Availability of data and materials

The datasets used and analysed during the current study are available from the corresponding author on reasonable request.



Basophilic inclusions body disease


Cerebrospinal fluid




Deoxyribonucleic acid




Frontotemporal dementia


Atypical FTLD


Frontotemporal lobar degeneration


Frontotemporal lobar degeneration with amyotrophic lateral sclerosis


Frontotemporal lobar degeneration with fused in sarcoma positive inclusions


Frontotemporal lobar degeneration with microtubule-associated tau


Frontotemporal lobar degeneration with TAR DNA binding protein 43 inclusion bodies


Fused in sarcoma


Hematoxylin and eosin


Magnetic resonance imaging


Neuronal cytoplasmic inclusions


Neuronal intermediate filament inclusion disease


Neuronal intranuclear inclusions


Fluorodeoxyglucose-containing positron emission tomography


Ribonucleic acid


Single-photon emission computed tomography


Whole Exome Sequencing test


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Authors and Affiliations



EGR designed, drafted, and revised the work and prepared the figure. ERI designed, drafted and revised the work, interpreted diagnostic data, and prepared the figure. MMR, JEAI, SRH and CP revised the work. ARG interpreted diagnostic data. EFM contributed substantially to the conception, designed, drafted and revised the work. All the authors have approved the submitted version and have agreed to be personally accountable for the author´s own contributions and to ensure aspects related to the work.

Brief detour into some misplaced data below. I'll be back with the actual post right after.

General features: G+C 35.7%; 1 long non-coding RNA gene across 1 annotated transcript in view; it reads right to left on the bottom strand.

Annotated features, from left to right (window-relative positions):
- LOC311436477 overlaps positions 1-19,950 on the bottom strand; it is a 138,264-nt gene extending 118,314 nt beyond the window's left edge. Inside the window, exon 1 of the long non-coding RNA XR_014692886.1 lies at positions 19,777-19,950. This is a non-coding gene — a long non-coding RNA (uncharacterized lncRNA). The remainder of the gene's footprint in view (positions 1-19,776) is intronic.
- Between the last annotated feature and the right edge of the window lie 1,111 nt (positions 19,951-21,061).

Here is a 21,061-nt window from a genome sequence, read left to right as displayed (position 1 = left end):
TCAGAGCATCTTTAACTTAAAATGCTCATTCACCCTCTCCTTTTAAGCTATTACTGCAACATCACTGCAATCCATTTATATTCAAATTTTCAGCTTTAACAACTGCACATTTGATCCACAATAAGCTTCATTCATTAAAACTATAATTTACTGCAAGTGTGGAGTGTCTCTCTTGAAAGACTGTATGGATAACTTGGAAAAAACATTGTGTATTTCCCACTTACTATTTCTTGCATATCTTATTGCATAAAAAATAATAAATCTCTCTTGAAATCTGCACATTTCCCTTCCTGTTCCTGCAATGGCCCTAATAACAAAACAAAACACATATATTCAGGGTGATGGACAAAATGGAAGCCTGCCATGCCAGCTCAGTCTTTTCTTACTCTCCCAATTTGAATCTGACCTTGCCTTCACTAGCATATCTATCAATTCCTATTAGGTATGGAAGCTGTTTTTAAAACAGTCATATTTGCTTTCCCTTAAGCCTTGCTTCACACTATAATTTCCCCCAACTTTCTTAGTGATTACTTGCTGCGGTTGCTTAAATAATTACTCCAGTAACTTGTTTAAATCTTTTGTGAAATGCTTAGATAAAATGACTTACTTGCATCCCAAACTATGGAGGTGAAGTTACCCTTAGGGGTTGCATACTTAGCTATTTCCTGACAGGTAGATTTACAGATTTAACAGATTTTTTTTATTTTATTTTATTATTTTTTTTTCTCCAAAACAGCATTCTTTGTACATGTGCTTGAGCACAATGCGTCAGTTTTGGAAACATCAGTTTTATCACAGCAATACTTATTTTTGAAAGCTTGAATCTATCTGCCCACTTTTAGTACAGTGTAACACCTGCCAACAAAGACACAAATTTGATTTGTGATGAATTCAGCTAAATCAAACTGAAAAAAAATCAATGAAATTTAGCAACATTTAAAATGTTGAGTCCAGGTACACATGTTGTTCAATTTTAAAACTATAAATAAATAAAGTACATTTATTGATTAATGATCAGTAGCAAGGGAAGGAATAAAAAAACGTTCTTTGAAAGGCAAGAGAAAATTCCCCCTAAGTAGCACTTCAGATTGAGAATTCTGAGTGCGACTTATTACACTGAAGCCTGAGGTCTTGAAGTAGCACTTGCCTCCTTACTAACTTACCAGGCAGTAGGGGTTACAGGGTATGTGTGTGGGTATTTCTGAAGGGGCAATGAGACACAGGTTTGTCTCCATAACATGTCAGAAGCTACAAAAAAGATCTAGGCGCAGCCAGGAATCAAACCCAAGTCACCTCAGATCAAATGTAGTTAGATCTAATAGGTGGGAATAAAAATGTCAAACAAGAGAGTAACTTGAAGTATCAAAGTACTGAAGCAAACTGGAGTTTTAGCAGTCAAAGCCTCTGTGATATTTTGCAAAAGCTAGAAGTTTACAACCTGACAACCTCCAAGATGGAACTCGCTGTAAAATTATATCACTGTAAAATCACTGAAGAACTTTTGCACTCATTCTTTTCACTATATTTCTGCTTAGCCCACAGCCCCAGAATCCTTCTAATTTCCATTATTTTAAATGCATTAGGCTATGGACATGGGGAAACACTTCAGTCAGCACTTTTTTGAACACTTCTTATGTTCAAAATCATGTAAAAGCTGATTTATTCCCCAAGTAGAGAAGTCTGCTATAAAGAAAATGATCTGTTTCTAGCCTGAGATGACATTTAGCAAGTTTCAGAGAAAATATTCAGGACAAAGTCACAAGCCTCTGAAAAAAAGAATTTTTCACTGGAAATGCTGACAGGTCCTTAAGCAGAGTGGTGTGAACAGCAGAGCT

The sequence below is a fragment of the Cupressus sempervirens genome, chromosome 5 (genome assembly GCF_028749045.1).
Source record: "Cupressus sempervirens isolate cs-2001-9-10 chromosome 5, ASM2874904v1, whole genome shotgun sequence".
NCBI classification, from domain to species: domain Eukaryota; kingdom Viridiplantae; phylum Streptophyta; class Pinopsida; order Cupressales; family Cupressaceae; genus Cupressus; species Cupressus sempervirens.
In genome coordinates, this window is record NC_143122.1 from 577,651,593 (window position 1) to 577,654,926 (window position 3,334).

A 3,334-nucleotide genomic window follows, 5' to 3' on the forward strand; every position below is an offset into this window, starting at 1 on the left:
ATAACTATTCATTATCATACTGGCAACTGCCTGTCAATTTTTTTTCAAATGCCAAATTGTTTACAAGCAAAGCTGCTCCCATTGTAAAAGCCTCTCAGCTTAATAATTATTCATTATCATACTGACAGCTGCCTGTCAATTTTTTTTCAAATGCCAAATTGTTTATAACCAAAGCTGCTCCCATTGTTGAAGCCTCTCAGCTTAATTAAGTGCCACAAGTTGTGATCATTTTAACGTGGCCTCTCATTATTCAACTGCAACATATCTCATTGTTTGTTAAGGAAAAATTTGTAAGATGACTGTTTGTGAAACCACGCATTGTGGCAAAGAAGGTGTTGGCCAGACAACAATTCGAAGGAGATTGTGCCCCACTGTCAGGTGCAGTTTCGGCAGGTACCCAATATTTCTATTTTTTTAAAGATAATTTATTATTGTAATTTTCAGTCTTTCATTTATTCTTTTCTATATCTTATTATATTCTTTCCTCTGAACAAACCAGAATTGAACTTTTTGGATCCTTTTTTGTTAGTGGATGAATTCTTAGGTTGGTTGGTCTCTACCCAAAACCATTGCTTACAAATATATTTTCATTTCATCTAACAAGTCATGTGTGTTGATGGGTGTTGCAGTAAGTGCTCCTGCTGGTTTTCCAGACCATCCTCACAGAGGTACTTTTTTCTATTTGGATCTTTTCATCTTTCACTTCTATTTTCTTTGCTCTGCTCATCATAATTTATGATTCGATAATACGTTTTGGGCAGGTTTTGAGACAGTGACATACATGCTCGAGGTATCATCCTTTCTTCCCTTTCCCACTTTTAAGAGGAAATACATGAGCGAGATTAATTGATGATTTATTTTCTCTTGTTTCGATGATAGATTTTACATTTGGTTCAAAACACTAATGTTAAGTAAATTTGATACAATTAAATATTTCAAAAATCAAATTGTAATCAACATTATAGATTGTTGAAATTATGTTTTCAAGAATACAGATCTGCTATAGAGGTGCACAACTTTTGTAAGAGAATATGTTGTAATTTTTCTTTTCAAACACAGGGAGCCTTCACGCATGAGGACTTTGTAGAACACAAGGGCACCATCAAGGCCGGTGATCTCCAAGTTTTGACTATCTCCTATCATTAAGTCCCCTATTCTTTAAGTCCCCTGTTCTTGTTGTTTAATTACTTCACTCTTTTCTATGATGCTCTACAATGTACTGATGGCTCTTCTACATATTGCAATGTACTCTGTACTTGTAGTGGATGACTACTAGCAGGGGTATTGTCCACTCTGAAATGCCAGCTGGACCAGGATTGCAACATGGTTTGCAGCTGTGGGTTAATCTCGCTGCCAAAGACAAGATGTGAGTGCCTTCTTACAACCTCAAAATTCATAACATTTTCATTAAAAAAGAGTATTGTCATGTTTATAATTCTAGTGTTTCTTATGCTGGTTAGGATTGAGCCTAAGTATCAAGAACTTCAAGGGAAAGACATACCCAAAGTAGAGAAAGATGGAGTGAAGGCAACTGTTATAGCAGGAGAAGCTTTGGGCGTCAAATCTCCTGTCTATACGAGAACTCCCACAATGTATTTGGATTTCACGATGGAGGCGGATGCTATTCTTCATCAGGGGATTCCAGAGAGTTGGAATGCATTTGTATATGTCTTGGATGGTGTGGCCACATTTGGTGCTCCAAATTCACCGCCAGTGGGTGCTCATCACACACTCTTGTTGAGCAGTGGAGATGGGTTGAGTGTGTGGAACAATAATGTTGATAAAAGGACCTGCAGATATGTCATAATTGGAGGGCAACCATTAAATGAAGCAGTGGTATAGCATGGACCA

Corresponding author

Correspondence to Ernesto García-Roldán.

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The ethics committee of the hospital Virgen del Rocío (Sevilla, Spain) and Virgen Macarena (Sevilla, Spain) has approved the publication of this case report.

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Written informed consent for publication was obtained from the patients next to relatives.

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The authors declare that they have no competing interests.

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García-Roldán, E., Rivas-Infante, E., Medina-Rodríguez, M. et al. Lessons learned from a sporadic FUSopathy in a young man: a case report. BMC Neurol 23, 55 (2023).